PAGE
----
10 minutes reading time (1963 words)

Pizza Bugs And Fun 2024 Kenya


There is no better feeling than how it feels when a plan comes together after all the hard work, the passion, the research, the teambuilding and the energy. Then all culminate to the targeted objective, without even a single variation of the expected results! Hurray! That would definitely deserve a cheer! It's the exact feeling I get when I remember the first day I joined the Joomla Community as a volunteer through application. 

It was back in the year 2020. I had applied for the opportunity a year before. It's true that good things take time to perfect. After a year Patrick Jackson pinged me over LinkedIn to invite me into the Team. Through the years I've been dormant, never participating in events, never engaging in talk with the team. All the time learning and trying to figure out how things work in this wonderful community. Over the last twenty months I've had some considerable improvement, career wise and experience wise.

By the way, I'm a junior developer who started as a web designer then jumped into the world of code. I have a degree in computer science from a recognised university here in Kenya. Now, I work for Joomla as a marketer. Which is a calling. I can feel that burning from deep inside me.

I happened to land a chance to organize the Pizza Bugs And Fun (PBF), a one day Joomla event organized every six months. It used to happen only once every year but recently the event timing was tweaked to take place in both February and August. The event is a mixture of fun activities through learning code while at the same time doing troubleshooting roles to help the Joomla core team beat bugs and finally hit a perfect product.

Isn't that a junior developer's dream? Well it is. I had to think a little about this opportunity. To cut a long story short, I held PBF for the first time in my place, together with my three friends that share the same spirit. Below I will briefly talk about how the event took place here. The only venue that hosted the event was in Kenya. In fact there was another host near our location, from a neighboring country but we never got the time to engage them since PBF is a very busy type of fun activity.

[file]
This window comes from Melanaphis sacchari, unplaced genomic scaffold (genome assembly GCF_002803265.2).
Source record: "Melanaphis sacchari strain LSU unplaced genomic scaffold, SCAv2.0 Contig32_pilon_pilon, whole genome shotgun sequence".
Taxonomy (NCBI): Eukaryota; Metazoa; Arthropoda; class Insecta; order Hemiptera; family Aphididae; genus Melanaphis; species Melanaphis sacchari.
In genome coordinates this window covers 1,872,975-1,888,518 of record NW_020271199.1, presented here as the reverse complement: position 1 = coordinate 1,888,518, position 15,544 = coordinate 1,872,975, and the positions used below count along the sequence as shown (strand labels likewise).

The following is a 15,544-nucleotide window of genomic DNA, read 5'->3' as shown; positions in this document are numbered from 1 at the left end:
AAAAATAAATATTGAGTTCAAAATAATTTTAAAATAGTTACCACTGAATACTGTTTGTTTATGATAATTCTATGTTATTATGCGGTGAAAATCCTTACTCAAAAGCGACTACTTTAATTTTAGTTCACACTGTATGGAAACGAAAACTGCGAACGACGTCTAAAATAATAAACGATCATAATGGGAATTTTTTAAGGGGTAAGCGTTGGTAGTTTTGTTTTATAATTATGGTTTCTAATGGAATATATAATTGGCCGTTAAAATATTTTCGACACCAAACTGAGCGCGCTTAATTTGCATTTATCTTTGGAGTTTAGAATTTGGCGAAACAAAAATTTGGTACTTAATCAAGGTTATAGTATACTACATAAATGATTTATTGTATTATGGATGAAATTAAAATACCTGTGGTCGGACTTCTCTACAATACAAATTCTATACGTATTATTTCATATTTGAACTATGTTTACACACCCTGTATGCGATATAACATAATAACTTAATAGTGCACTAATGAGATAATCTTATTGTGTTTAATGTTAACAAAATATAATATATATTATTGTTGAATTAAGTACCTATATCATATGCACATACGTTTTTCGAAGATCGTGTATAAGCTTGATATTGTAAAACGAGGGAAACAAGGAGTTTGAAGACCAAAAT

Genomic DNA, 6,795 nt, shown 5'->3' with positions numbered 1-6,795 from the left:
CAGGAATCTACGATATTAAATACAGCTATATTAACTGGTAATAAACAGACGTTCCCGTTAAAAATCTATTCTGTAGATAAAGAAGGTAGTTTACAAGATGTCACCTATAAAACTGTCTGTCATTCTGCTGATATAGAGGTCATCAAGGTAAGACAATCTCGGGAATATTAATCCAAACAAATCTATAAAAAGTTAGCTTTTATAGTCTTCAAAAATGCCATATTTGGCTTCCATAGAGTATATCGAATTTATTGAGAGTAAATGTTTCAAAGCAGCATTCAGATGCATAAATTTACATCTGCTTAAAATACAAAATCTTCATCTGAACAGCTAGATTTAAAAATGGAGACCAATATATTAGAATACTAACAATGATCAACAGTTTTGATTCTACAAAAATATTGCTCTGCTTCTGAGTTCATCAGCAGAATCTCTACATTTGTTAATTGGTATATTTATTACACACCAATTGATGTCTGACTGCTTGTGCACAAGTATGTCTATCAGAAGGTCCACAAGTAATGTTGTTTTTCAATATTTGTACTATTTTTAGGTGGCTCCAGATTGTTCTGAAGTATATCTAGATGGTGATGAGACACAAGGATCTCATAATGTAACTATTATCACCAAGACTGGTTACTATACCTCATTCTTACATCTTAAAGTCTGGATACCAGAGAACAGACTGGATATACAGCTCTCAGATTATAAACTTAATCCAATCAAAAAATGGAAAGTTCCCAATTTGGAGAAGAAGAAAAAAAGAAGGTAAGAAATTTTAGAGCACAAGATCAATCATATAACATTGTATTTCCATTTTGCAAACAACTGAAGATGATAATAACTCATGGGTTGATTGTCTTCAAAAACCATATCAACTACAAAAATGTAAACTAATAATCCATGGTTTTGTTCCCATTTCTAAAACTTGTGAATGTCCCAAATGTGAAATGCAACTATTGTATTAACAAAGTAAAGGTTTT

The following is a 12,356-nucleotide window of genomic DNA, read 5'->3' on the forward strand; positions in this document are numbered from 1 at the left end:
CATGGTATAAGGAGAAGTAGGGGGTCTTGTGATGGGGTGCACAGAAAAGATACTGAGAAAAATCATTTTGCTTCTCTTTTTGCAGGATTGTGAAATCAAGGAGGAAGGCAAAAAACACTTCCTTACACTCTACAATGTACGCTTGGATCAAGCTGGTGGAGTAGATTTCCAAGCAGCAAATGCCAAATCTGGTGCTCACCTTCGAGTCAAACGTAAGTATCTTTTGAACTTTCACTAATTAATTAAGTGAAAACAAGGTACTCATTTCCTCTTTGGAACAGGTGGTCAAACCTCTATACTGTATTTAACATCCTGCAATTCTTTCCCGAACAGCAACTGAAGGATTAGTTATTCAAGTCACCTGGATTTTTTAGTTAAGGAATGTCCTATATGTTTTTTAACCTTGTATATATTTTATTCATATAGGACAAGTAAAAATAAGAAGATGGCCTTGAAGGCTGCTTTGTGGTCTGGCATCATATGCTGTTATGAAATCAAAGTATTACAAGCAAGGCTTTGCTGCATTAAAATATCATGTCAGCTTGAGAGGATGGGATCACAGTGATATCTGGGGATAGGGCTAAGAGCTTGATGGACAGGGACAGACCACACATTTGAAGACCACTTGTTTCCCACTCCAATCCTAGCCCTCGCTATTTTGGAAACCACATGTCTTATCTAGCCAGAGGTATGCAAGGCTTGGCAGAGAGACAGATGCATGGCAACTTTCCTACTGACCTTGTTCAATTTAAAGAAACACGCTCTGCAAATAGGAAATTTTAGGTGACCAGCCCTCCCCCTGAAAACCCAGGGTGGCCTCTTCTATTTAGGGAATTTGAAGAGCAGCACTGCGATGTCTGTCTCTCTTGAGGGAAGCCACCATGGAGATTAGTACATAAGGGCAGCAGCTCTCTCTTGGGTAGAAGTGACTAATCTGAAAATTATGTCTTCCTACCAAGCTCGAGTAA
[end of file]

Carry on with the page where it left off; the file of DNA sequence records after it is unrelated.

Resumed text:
So how did this all start? I will put it down in a journal-like manner. The order of occurrences prior to the event, during the event and after the event. It's the best way to express that feeling of joy.

1. Before the event

(1). December 23rd, 2023.

I ping Patrick to check on him. He has been offline for sometime and I feel we need to connect. He happens to be my mentor. He onboarded me to the team but two years down the line I feel the need to pull up and do something worthwhile. Lately I've been so idle and my career objectives seem stalling. Now that the year is ending there's a need to come up with some new year’s resolutions but I have no idea.

Patrick is very busy and simply replies by saying that he has a heavy schedule and I should help him organize PBF24. I have no idea what that entails but I have seen posts before tagged PBF.

(2). January 3rd through to January 15th.

I have a new connection: Maria Skampoura. She lives in Greece. I got a certain affection with how she communicates and I feel more comfortable opening up to her. For the first time, I realize that being in the team is not as challenging as I thought before. In fact, after engaging in several conversations and a few calls, she Introduces me to Tom who is the assistant marketing team lead. Tom decides to add me to the marketing team and Hooray! Joomla! I'm finally there. Doing marketing for a content management system is the new trajectory my career is set to.

(3). February 5th.